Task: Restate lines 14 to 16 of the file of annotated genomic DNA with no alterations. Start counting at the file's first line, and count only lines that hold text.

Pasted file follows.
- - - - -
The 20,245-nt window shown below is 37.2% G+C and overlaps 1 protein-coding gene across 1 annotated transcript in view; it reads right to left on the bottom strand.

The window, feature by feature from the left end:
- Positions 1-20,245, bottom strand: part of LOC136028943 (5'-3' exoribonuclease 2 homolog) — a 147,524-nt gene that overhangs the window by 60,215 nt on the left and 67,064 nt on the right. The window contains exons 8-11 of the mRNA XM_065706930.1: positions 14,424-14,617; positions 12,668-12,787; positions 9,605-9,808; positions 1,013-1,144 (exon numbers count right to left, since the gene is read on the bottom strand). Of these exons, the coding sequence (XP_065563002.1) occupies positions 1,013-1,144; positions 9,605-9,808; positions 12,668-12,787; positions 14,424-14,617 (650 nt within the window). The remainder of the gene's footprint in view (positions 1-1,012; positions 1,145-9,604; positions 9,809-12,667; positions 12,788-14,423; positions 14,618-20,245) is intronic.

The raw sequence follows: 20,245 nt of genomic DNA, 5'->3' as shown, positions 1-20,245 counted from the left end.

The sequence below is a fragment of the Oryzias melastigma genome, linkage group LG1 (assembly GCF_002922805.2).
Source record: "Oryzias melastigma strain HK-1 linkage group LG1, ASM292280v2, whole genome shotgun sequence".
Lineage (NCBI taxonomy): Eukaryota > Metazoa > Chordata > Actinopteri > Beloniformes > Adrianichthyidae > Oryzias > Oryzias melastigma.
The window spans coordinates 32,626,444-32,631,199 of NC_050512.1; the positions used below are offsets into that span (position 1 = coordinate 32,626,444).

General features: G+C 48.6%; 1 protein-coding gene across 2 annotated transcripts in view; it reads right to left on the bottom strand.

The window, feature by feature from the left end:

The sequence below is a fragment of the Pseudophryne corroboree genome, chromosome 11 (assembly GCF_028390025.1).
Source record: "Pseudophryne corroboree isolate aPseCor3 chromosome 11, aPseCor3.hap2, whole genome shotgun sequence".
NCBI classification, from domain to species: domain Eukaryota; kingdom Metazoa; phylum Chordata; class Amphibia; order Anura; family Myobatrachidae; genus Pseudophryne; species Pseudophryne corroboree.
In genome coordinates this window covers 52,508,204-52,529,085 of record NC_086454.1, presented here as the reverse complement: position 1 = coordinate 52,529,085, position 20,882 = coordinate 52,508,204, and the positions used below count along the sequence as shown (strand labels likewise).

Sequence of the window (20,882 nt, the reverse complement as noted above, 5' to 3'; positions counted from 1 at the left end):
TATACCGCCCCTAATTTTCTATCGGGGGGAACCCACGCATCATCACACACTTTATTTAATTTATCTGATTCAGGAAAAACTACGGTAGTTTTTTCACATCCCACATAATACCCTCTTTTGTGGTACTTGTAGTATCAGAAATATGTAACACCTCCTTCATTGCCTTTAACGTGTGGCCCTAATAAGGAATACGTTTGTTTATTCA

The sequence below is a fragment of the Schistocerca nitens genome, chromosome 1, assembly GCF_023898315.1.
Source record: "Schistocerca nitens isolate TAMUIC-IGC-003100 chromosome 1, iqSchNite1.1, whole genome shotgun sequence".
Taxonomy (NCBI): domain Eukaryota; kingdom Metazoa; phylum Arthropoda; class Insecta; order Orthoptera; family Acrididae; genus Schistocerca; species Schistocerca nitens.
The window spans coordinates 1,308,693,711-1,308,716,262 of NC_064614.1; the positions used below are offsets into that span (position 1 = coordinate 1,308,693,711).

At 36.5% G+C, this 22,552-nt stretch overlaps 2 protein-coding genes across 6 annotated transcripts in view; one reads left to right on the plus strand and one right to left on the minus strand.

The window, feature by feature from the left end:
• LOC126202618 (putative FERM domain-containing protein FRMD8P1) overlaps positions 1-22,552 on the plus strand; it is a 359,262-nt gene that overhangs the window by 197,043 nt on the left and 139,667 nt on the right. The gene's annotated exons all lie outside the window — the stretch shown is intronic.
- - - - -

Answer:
In genome coordinates this window covers 52,508,204-52,529,085 of record NC_086454.1, presented here as the reverse complement: position 1 = coordinate 52,529,085, position 20,882 = coordinate 52,508,204, and the positions used below count along the sequence as shown (strand labels likewise).

Sequence of the window (20,882 nt, the reverse complement as noted above, 5' to 3'; positions counted from 1 at the left end):
TATACCGCCCCTAATTTTCTATCGGGGGGAACCCACGCATCATCACACACTTTATTTAATTTATCTGATTCAGGAAAAACTACGGTAGTTTTTTCACATCCCACATAATACCCTCTTTTGTGGTACTTGTAGTATCAGAAATATGTAACACCTCCTTCATTGCCTTTAACGTGTGGCCCTAATAAGGAATACGTTTGTTTATTCA